The seminary is raising funds to pay for replacing Sherrill Hall and for the long-deferred maintenance of its complex of 19th-century buildings. “We’re trying to treat this necessity as an opportunity,” said Burnley. “We’re working toward a solution that will be as cost effective as the Tutu Center and as positive in the physical impact on the neighborhood,” she said.

The Tutu Center will consist of two large fully wired conference rooms, one with a capacity for 70 persons and the other able to accommodate 100 people. Five smaller meeting rooms, 59 guest rooms and a new kitchen for Hoffman Hall’s 19th-century vaulted and oak-paneled dining room will also be part of the center.

A new double-height glass and steel lobby will be built in Hoffman Hall and will allow passersby on 10th Ave. to see through to the landscaped interior quadrangle of the block, also known as Chelsea Square.

The center will also occupy two adjoining buildings, Eigenbrodt Hall and Chelsea 8-9, whose exteriors are being preserved, cleaned and renovated with new roofs and outdated fire escapes removed. The historic interior plaster moldings, trim and oak wainscoting will be refurbished.

Two existing seminary programs, the Center for Christian Spirituality and the Center for Jewish-Christian Studies and Relations, will be housed in the Tutu Center in addition to two new programs, the Center for Peace and Reconciliation and the Center for Continuing Education.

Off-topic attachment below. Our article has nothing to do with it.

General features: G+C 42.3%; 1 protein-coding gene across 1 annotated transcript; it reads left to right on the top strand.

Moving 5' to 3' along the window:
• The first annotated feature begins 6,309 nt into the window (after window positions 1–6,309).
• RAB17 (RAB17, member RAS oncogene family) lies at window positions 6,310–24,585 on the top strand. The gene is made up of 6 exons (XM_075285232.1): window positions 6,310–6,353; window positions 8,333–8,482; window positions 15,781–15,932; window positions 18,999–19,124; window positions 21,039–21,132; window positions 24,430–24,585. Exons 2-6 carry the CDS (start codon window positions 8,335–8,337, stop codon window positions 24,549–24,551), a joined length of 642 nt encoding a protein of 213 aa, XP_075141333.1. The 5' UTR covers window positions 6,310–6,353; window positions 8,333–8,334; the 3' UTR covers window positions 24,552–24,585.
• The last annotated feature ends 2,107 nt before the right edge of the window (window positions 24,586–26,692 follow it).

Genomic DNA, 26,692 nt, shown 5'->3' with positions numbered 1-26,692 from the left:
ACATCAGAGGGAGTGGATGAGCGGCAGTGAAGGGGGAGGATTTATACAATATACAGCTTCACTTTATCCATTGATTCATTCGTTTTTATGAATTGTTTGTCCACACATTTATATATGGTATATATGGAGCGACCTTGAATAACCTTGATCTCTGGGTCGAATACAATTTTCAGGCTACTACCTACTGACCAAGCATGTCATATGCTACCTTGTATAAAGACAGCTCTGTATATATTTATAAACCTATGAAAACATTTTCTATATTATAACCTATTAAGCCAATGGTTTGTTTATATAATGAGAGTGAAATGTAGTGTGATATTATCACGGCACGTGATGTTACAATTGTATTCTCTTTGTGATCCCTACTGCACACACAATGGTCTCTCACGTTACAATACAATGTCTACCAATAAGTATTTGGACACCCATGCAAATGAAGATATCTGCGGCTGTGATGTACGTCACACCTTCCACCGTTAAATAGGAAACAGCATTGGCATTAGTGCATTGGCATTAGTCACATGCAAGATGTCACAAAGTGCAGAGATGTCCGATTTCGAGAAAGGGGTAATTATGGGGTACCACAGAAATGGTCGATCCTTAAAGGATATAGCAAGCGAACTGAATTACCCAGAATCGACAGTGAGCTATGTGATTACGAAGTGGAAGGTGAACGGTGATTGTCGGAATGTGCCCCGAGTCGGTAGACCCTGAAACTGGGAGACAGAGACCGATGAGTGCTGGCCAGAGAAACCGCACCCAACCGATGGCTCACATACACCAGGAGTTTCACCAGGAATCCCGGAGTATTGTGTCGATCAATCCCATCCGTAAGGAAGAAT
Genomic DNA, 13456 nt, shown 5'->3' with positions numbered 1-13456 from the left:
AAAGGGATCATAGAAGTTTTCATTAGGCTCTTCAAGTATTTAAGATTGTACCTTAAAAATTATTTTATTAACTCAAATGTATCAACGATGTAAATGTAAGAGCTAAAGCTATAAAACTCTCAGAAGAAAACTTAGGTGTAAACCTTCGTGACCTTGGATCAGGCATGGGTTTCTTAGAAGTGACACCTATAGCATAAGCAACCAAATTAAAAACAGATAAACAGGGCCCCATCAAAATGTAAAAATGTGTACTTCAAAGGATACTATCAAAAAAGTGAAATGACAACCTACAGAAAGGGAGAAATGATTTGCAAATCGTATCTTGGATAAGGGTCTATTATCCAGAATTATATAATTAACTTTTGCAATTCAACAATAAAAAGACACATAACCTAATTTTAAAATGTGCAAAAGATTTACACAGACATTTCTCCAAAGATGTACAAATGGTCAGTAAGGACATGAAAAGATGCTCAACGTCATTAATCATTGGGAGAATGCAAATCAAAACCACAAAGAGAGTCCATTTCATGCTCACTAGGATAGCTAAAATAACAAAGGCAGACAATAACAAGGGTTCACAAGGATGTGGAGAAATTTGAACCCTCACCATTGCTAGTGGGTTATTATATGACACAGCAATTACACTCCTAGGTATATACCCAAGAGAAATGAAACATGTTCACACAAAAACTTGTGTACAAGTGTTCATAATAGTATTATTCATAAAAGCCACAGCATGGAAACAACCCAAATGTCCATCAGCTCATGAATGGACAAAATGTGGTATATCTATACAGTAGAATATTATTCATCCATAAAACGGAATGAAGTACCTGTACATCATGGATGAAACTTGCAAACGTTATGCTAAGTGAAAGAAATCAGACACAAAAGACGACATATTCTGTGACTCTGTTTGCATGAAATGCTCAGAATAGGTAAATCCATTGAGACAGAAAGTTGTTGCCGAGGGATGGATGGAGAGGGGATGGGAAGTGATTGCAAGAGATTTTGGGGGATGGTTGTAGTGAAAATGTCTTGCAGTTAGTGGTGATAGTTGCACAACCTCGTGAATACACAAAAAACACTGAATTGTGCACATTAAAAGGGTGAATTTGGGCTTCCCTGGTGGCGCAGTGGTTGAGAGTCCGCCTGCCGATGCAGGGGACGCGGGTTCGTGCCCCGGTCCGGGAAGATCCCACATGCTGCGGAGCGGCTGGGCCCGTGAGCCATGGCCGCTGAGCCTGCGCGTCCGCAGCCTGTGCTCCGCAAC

Archbishop Tutu will visit the seminary for a ribbon-cutting ceremony on Sept. 13.

The project has already benefited the overnight homeless shelter program run by seminary students and Chelsea neighborhood volunteers. Formerly in the basement of Hoffman Hall, the shelter has moved to newly renovated quarters in the basement of the seminary’s five-story residential building for married students at 422 W. 20th St. across from The Close.

The shelter’s seven elderly homeless residents now have a large dorm room with twin-size beds — instead of rollout cots — personal storage spaces, a large new bathroom with several sinks and showers, a kitchen and washer/dryers for personal laundry. The new facility required extensive plumbing and electrical upgrading.
General Theological Seminary has operated a homeless shelter since 2000 in cooperation with the city’s Department of Homeless Services, the nonprofit Partnership for the Homeless and Peter’s Place, the drop-in center in St. Vincent de Paul Church on W. 23rd St.

“It’s a lot more comfortable than it was before,” said Jay Hobby-Shippen, a student in his second year of the seminary’s three-year academic program and a volunteer in the homeless program. About half of the 25 volunteers who run the shelter are neighborhood residents and half are seminarians.

The shelter residents, all older than 60, were referred to the seminary by Peter’s Place. Since the federal Section 8 housing subsidy was cut back last year, there has been very little turnover in guests at the shelter, said Hobby-Shippen, a resident of Georgia who was attracted to the seminary because it has a program for the homeless.